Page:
“Sure,” I told him. There was only a small part of me that didn’t want to go, and that’s because my ex has been pretty difficult with me (again) lately. But I’m not one to let my ex separate me from what my kids want, so of course we went. Our family sat out on the grass, and I was respectful to give my ex and his wife their space. My son wanted us to sit closer, but I was fine out on the grass having a picnic with Brandon and the kids.

My son had a great game, and it was so great to see him out playing ball again. And ya know, I didn’t feel uncomfortable at all watching my ex husband play in the same game my son was playing in. Some people would think I’m crazy to go and sit there watching my ex play–with all of the drama that man has brought to my life–but I was really there only to support my son, so it wasn’t strange at all. If anything, I watched with an appreciation that he and my son could play ball together. Now, I’m sure it could have been strange for my ex and his wife to have me on “their turf” but again, I wasn’t there for them.

The sun was setting just as the game was ending, and Brandon and I piled all the kids into the car to drive home. We all sang Flo Rida songs at the top of our lungs while we were all squished into the car, and it really was a memorable night.

The emotions started rolling in for me once we got home–after I replayed the evening in my mind. My heart began to break as I thought about how my son has to live his life with a gap as wide as the Grand Canyon right down the middle. Dad on one side. Mom on the other. Why does it have to be like that? I really don’t understand why it needs to be that way. Brandon and his ex’s are friendly with each other when they’re at the kids things. Why can’t my kids have the same?

I have longed for a “normal” co-parenting situation for so long. One where my son’s family goes to his games and support him and parents can be friendly and the animosity is void. But I know that will never happen for my kids. I’ve tried to be friendly with my ex. I’ve tried to speak to him as a respectful adult. He insists on acting childish and still won’t make eye contact–4 years later he still refuses to make eye contact with me. It’s almost as if he’s on a pedastal and he can’t bring himself to “stoop so low” to even look at me, the mother of his 4 children.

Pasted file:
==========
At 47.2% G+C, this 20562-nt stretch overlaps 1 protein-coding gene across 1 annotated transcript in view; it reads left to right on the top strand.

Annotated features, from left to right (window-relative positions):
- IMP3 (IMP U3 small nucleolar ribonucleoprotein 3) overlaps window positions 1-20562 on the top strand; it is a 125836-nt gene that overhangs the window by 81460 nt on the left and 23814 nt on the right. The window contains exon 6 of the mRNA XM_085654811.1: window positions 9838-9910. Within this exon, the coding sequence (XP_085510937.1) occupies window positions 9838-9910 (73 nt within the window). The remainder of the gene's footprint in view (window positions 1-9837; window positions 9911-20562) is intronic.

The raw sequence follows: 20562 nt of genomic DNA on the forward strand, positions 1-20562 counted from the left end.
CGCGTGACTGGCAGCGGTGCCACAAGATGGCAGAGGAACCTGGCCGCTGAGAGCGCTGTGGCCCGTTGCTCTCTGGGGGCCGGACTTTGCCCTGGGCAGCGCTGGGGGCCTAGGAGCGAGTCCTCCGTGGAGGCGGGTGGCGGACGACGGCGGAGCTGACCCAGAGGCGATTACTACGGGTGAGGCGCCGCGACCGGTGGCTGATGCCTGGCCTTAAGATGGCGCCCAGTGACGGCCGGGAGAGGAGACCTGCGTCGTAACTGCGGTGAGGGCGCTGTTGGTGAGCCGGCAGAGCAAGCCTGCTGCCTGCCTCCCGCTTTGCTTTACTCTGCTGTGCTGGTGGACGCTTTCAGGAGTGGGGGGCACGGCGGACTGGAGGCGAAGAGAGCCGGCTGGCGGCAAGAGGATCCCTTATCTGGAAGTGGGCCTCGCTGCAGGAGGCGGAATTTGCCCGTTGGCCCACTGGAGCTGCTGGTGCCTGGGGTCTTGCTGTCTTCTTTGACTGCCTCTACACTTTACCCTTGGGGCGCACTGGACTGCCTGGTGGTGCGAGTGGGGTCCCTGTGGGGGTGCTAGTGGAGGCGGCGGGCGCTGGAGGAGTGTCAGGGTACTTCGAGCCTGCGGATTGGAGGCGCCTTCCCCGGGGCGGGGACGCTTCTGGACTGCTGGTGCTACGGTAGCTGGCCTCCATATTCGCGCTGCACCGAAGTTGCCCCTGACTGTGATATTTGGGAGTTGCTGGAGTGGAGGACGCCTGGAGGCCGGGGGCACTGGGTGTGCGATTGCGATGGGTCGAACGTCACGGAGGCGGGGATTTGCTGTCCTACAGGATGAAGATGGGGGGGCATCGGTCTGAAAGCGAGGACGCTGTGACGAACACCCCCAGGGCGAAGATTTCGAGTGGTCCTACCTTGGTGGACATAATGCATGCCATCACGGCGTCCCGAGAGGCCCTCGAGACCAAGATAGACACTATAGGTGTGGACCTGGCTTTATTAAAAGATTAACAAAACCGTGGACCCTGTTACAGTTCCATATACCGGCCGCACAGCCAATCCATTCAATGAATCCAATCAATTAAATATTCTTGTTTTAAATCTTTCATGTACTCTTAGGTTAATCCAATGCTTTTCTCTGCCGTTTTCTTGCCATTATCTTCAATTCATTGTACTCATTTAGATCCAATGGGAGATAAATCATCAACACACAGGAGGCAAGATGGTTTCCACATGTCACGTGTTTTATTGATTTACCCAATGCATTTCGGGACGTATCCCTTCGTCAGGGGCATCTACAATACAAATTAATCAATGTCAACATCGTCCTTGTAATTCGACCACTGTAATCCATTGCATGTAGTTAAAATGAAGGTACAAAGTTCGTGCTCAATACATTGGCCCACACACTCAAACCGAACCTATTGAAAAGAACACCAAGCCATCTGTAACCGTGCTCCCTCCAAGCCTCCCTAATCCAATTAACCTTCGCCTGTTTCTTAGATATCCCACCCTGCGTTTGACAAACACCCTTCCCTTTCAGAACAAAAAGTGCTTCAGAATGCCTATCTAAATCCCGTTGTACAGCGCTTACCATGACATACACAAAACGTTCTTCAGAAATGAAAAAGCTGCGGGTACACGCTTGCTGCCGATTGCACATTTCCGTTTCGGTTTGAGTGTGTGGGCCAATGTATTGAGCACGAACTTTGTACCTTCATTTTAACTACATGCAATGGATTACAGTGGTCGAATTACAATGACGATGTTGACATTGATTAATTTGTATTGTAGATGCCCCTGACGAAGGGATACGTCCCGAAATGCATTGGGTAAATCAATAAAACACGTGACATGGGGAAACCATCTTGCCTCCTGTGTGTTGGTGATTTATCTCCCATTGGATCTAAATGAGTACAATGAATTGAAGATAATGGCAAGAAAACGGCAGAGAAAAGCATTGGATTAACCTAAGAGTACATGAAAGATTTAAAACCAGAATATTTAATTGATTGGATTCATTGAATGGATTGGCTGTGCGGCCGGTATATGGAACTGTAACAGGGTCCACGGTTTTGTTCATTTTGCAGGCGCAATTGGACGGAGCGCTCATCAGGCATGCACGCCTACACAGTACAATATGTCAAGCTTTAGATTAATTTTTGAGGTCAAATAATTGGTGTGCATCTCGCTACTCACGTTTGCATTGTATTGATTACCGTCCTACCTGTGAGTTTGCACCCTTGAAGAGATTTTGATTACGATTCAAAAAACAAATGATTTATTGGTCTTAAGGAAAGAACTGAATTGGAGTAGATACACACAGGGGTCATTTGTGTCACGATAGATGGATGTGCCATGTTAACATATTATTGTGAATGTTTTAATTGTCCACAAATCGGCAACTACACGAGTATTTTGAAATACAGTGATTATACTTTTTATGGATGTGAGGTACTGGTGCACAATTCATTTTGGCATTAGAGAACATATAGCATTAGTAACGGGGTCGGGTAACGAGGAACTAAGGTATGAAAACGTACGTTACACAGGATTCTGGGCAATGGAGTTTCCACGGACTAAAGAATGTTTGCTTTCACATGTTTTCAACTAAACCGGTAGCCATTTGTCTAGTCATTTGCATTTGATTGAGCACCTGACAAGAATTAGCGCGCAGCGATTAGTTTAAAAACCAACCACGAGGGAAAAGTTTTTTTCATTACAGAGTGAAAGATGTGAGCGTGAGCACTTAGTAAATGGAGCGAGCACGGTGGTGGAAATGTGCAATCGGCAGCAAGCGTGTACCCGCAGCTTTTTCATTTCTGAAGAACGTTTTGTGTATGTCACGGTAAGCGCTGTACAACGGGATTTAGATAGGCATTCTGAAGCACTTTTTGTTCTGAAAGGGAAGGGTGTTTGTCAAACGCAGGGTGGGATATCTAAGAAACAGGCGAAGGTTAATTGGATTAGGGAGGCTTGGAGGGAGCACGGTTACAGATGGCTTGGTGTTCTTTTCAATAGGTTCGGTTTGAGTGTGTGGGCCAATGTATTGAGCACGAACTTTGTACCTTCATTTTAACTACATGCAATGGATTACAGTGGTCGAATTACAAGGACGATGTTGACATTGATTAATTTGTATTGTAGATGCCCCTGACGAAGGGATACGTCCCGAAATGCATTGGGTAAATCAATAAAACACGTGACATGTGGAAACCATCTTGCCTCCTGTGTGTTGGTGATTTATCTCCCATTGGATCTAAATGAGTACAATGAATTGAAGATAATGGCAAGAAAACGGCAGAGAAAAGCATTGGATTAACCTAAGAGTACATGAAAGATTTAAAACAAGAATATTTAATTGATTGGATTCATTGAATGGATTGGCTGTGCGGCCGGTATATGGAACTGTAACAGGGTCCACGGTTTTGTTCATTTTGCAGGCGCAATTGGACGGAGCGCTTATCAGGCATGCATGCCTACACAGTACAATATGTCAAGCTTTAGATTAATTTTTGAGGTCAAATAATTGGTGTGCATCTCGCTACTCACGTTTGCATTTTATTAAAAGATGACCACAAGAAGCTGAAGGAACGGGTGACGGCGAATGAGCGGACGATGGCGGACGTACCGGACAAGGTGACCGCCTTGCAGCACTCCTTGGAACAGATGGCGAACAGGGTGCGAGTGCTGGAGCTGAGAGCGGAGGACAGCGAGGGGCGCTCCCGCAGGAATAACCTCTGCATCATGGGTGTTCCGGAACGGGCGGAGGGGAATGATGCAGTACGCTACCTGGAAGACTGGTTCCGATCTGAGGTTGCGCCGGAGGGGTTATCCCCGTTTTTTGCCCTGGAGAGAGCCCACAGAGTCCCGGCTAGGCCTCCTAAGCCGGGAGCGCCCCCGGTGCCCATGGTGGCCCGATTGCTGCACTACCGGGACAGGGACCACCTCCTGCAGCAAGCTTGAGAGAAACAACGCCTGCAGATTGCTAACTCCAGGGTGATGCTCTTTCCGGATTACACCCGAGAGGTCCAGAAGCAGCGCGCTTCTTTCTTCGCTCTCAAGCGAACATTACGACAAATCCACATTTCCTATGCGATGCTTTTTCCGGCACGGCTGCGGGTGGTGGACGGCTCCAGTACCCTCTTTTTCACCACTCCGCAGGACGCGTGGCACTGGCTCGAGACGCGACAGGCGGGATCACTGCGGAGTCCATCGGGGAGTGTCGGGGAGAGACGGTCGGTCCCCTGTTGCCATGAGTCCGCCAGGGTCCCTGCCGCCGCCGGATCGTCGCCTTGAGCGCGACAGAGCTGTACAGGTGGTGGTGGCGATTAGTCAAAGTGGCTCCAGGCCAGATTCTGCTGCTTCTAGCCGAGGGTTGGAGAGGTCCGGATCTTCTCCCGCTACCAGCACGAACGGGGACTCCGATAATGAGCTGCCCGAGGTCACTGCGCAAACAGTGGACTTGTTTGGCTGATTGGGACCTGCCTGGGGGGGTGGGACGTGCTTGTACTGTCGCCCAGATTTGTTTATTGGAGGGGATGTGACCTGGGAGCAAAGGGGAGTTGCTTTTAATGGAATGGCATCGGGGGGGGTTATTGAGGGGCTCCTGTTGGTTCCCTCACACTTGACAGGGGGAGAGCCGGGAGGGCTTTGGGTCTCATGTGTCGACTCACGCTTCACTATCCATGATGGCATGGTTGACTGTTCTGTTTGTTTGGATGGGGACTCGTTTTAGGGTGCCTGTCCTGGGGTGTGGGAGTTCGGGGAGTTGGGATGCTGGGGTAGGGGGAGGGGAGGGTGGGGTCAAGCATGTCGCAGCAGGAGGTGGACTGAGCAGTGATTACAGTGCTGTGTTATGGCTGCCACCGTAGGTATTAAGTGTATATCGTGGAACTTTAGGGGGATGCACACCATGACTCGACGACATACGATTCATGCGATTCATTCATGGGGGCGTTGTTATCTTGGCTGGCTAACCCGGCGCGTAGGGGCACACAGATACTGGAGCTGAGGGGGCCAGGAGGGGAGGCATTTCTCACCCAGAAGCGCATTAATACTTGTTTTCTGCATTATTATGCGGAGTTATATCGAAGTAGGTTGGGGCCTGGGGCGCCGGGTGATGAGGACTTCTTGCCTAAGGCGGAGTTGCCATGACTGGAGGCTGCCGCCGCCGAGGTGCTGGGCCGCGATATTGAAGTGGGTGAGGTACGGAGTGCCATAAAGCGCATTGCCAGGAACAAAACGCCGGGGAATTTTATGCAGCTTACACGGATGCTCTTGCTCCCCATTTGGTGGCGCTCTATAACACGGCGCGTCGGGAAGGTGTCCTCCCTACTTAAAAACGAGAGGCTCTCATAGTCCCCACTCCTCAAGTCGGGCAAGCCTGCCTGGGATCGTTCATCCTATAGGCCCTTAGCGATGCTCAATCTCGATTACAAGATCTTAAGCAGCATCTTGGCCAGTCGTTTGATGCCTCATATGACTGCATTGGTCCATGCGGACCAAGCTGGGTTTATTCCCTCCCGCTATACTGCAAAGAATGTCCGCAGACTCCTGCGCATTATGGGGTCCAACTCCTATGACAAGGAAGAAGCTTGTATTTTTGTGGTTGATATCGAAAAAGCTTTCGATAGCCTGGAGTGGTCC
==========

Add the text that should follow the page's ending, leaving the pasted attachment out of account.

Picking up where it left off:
A few weeks ago, my daughter played ball on a Friday night during our “drop off time.” I wasn’t sure if I was supposed to pick up our older daughter from soccer that night or if he was going to so I walked over to her father to ask if he would be picking her up. He and his wife sat there staring off into the distance and wouldn’t acknowledge me standing next to their seats. He continued to stare off into the distance and replied, “it’s my parent time–I’ll handle it.” My response was calm and clear, “I just need you to communicate that with me so I know what’s going on.” His eyes rolled and he formed his hand into a puppet mouth pointed at my face and opened and closed his fingers and thumb to mimic my talking, and he didn’t respond again to me. This man is so mature.

I don’t want “normal” co-parenting as much for myself (but Jesus, that would be nice) as much as I want it for my kids. Imagine the love my son could have felt last night if BOTH of his parents were talking and communicating and cheering for him at his game. Imagine how safe he would feel if his mother could walk up to him and his team after the game and speak to his father about how well he played. Imagine if we acted as if we were two old friends who shared a child and the anger and insecurity was gone. Imagine if the two of us could stand with our son and tell him how amazing we thought he was–together–as his parents. But then I remember that my ex is a narcissist, and he cannot put the needs of his 4 kids above himself. And his insecurities, anger, and immaturity will always take center stage.

My ex’s lack of compassion and respect towards me doesn’t really affect me, but it DOES affect his children. They feel the discomfort. They have been told that during “his time” they sit with him and he has drawn the line in the sand. He has painted parameters and boundaries around their relationships with each parent and they are expected to stay within each boundary, seperately. My heart breaks for the way he has changed their lives. They are four innocent people who are trying to love and repair, and they won’t ever be able to fully heal until their father does. And I’m not sure that will ever happen.